I'd prefer to see it as an input rather than an output. All my receivers are local as I don't have speaker wire run from my rack to each room. However if it had an HDBaseT input you could then with one cable route all your sources to the receiver from a rack with an HDBaseT matrix switch.
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post #115 of 218 Old 07-06-2013, 04:45 PM
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An AV receiver with HDBaseT inputs would be a big plus for flexibility in equipment placement. That's a brilliant idea. Personally, I want an AV receiver with a built in 4x4 Matrix and HDBaseT output support for zones 2 through 4 at least.
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post #116 of 218 Old 07-31-2013, 07:35 AM
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Just thought I'd add some information. I have a house wired with 4xCAT6 to each room of our house. They all terminate to a patch panel in a closet (No 8P8C connectors).

I just purchased the monoprice 4x2 HDBASET matrix (http://www.monoprice.com/products/product.asp?c_id=109&cp_id=10914&cs_id=1091403&p_id=10226&seq=1&format=2). All cables are monoprice CAT6 patch cables going in the patch panel and out to a keystone jack and then another cat6 patch cable.

For source 1 I'm using a Window 7 WMC PC with a Nvidia 430GT with a generic IR remote.
For source 2 i'm using a Apple TV.

Both remotes and switching work on the display end.

So far everything works perfect. I have only tested it for a day so far but I have not had any problems. I'm trying to test 3D and bitstreaming truehd to make sure they work next.

Also this matrix is a 4x2 but the second output is hdmi, not hdbaset. I'm going to try and buy another extender to essentially make it a true 4x2.
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post #117 of 218 Old 08-14-2013, 02:14 PM
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Is HDBaseT 2.0 as big of a game changer as it sounds like? Addresses all levels of the OSI model? I think this would replace what I was looking at from JustAddPower.

http://www.cepro.com/images/pdfs/hdbaset_20_spec.pdf

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post #118 of 218 Old 08-14-2013, 04:26 PM
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Hmmmmm. So, are they saying that you would not need a matrix switch as we now know it, because you could route the data almost like IP? I'm not sure how that can work when you still potentially have EDID issues, HDCP handshaking and so forth.

I notice that there's no mention in the slide deck of cost. As far as I can tell, that has been a big barrier to adoption so far, and part of why HDBaseT has been largely limited to CEDIA-type products rather than mainstream CE products. I believe that the chipset from Valens was quite costly. I don't know the current state of things, and whether this new standard attempts to lower costs.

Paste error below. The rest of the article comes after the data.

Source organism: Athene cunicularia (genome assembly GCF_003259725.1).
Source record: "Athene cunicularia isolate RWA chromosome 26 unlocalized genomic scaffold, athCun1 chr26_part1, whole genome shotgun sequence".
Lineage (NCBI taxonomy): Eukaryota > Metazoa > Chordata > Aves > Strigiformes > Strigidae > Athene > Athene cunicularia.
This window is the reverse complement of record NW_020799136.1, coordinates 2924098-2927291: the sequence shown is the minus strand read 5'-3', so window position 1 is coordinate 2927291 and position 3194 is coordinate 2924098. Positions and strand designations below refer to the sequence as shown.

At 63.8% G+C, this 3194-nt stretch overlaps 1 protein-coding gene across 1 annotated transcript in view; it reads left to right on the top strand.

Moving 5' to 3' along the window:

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post #119 of 218 Old 08-14-2013, 11:31 PM
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Quote:
Originally Posted by JustMike View Post

Hmmmmm. So, are they saying that you would not need a matrix switch as we now know it, because you could route the data almost like IP? I'm not sure how that can work when you still potentially have EDID issues, HDCP handshaking and so forth.

I notice that there's no mention in the slide deck of cost. As far as I can tell, that has been a big barrier to adoption so far, and part of why HDBaseT has been largely limited to CEDIA-type products rather than mainstream CE products. I believe that the chipset from Valens was quite costly. I don't know the current state of things, and whether this new standard attempts to lower costs.

Yes, I would think a full HomePlay setup would replace a matrix switch at lower cost with more features. It seems like it would also mostly replace the HD over IP product from JustAddPower that is both proprietary and expensive, and give the same type of switching options. This includes the important ability to use local devices as possible inputs for whole house use.

On the same note, JAP doesn't typically have issues with EDID, HDCP, etc, and they have been out a few years. I don't think they would come out with a standard that would ignore those possible issues.

Of course there is no cost mentioned because there are no products. However, if Monoprice can do HDBaseT at the price point that they do, I would hope they would come out with a HomePlay switching solution and blow up the market.

Matt
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post #120 of 218 Old 08-15-2013, 12:06 AM
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On the same note, JAP doesn't typically have issues with EDID, HDCP, etc, and they have been out a few years. I don't think they would come out with a standard that would ignore those possible issues.

Just Add Power isn't quite a fair comparison for EDID issues because they're re-encoding the video signal and then scaling it on the receiver (or they were last time I looked at them). So, it was a very nice and flexible system, but not lossless. I don't know how they deal with HDCP, though.